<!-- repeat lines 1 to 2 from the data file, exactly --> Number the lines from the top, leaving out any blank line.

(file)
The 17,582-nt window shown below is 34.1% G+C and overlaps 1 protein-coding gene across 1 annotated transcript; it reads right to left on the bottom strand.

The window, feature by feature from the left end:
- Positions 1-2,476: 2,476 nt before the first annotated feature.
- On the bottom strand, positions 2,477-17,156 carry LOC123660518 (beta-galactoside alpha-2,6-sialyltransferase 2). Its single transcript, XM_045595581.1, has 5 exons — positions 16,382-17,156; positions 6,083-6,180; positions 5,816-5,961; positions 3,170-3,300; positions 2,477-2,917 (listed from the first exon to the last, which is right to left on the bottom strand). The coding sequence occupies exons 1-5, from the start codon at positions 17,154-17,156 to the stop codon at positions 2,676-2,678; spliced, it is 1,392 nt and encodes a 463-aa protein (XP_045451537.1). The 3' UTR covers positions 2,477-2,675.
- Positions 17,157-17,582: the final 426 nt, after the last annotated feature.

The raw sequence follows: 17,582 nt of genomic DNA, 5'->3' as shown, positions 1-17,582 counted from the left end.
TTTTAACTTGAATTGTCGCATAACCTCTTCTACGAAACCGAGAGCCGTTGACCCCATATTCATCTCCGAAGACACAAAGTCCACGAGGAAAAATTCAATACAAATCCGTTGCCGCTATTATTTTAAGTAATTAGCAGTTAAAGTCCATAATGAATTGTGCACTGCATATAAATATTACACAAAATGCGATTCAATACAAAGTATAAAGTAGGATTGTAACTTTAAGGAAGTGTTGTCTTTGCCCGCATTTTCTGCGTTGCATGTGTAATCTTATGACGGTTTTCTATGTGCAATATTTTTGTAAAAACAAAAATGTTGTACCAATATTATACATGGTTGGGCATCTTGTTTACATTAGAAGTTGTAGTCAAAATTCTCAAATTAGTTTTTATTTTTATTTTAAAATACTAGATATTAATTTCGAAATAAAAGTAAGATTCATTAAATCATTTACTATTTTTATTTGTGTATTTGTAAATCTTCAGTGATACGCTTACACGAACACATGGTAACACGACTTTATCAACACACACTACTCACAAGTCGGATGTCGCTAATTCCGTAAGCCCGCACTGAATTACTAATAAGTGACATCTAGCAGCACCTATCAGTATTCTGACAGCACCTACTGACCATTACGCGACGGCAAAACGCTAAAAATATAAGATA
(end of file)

The 17,582-nt window shown below is 34.1% G+C and overlaps 1 protein-coding gene across 1 annotated transcript; it reads right to left on the bottom strand.

The window, feature by feature from the left end: